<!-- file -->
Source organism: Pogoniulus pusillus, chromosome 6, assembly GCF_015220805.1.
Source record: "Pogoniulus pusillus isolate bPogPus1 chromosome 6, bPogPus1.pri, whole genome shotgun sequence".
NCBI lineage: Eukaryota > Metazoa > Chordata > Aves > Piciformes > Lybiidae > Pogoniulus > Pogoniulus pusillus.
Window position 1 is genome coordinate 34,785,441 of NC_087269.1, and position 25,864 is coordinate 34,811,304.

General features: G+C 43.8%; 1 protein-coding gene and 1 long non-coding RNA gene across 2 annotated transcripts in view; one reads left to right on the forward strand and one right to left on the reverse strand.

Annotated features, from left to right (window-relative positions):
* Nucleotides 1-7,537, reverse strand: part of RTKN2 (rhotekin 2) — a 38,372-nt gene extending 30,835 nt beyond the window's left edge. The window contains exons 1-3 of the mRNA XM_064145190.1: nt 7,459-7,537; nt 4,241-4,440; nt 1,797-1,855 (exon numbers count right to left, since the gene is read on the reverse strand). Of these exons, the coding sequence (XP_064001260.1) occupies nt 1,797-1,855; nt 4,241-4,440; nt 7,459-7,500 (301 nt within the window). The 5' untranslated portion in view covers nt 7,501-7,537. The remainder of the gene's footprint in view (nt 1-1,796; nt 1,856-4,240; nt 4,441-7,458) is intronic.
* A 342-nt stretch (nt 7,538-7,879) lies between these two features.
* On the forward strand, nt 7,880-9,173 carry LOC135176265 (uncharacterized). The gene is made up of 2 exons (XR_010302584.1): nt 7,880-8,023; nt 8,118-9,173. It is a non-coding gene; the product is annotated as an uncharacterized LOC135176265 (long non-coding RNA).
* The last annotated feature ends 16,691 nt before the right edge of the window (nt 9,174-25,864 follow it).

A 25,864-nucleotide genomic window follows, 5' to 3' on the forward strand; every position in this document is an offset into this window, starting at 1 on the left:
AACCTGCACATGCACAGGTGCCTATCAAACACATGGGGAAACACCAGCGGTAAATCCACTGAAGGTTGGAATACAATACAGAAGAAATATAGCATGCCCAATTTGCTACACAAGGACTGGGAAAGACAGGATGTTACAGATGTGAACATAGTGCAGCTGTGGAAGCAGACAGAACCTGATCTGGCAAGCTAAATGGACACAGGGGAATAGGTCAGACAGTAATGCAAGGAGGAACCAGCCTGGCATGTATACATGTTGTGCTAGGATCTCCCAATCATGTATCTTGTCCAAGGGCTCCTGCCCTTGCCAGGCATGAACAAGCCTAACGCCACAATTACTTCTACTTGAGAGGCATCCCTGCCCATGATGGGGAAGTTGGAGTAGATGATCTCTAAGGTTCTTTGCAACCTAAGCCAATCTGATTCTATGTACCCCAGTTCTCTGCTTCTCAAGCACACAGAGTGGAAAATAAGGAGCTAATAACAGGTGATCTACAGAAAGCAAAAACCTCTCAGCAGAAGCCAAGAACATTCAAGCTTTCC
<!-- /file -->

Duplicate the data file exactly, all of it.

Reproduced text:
Source organism: Pogoniulus pusillus, chromosome 6, assembly GCF_015220805.1.
Source record: "Pogoniulus pusillus isolate bPogPus1 chromosome 6, bPogPus1.pri, whole genome shotgun sequence".
NCBI lineage: Eukaryota > Metazoa > Chordata > Aves > Piciformes > Lybiidae > Pogoniulus > Pogoniulus pusillus.
Window position 1 is genome coordinate 34,785,441 of NC_087269.1, and position 25,864 is coordinate 34,811,304.

General features: G+C 43.8%; 1 protein-coding gene and 1 long non-coding RNA gene across 2 annotated transcripts in view; one reads left to right on the forward strand and one right to left on the reverse strand.

Annotated features, from left to right (window-relative positions):
* Nucleotides 1-7,537, reverse strand: part of RTKN2 (rhotekin 2) — a 38,372-nt gene extending 30,835 nt beyond the window's left edge. The window contains exons 1-3 of the mRNA XM_064145190.1: nt 7,459-7,537; nt 4,241-4,440; nt 1,797-1,855 (exon numbers count right to left, since the gene is read on the reverse strand). Of these exons, the coding sequence (XP_064001260.1) occupies nt 1,797-1,855; nt 4,241-4,440; nt 7,459-7,500 (301 nt within the window). The 5' untranslated portion in view covers nt 7,501-7,537. The remainder of the gene's footprint in view (nt 1-1,796; nt 1,856-4,240; nt 4,441-7,458) is intronic.
* A 342-nt stretch (nt 7,538-7,879) lies between these two features.
* On the forward strand, nt 7,880-9,173 carry LOC135176265 (uncharacterized). The gene is made up of 2 exons (XR_010302584.1): nt 7,880-8,023; nt 8,118-9,173. It is a non-coding gene; the product is annotated as an uncharacterized LOC135176265 (long non-coding RNA).
* The last annotated feature ends 16,691 nt before the right edge of the window (nt 9,174-25,864 follow it).

A 25,864-nucleotide genomic window follows, 5' to 3' on the forward strand; every position in this document is an offset into this window, starting at 1 on the left:
AACCTGCACATGCACAGGTGCCTATCAAACACATGGGGAAACACCAGCGGTAAATCCACTGAAGGTTGGAATACAATACAGAAGAAATATAGCATGCCCAATTTGCTACACAAGGACTGGGAAAGACAGGATGTTACAGATGTGAACATAGTGCAGCTGTGGAAGCAGACAGAACCTGATCTGGCAAGCTAAATGGACACAGGGGAATAGGTCAGACAGTAATGCAAGGAGGAACCAGCCTGGCATGTATACATGTTGTGCTAGGATCTCCCAATCATGTATCTTGTCCAAGGGCTCCTGCCCTTGCCAGGCATGAACAAGCCTAACGCCACAATTACTTCTACTTGAGAGGCATCCCTGCCCATGATGGGGAAGTTGGAGTAGATGATCTCTAAGGTTCTTTGCAACCTAAGCCAATCTGATTCTATGTACCCCAGTTCTCTGCTTCTCAAGCACACAGAGTGGAAAATAAGGAGCTAATAACAGGTGATCTACAGAAAGCAAAAACCTCTCAGCAGAAGCCAAGAACATTCAAGCTTTCC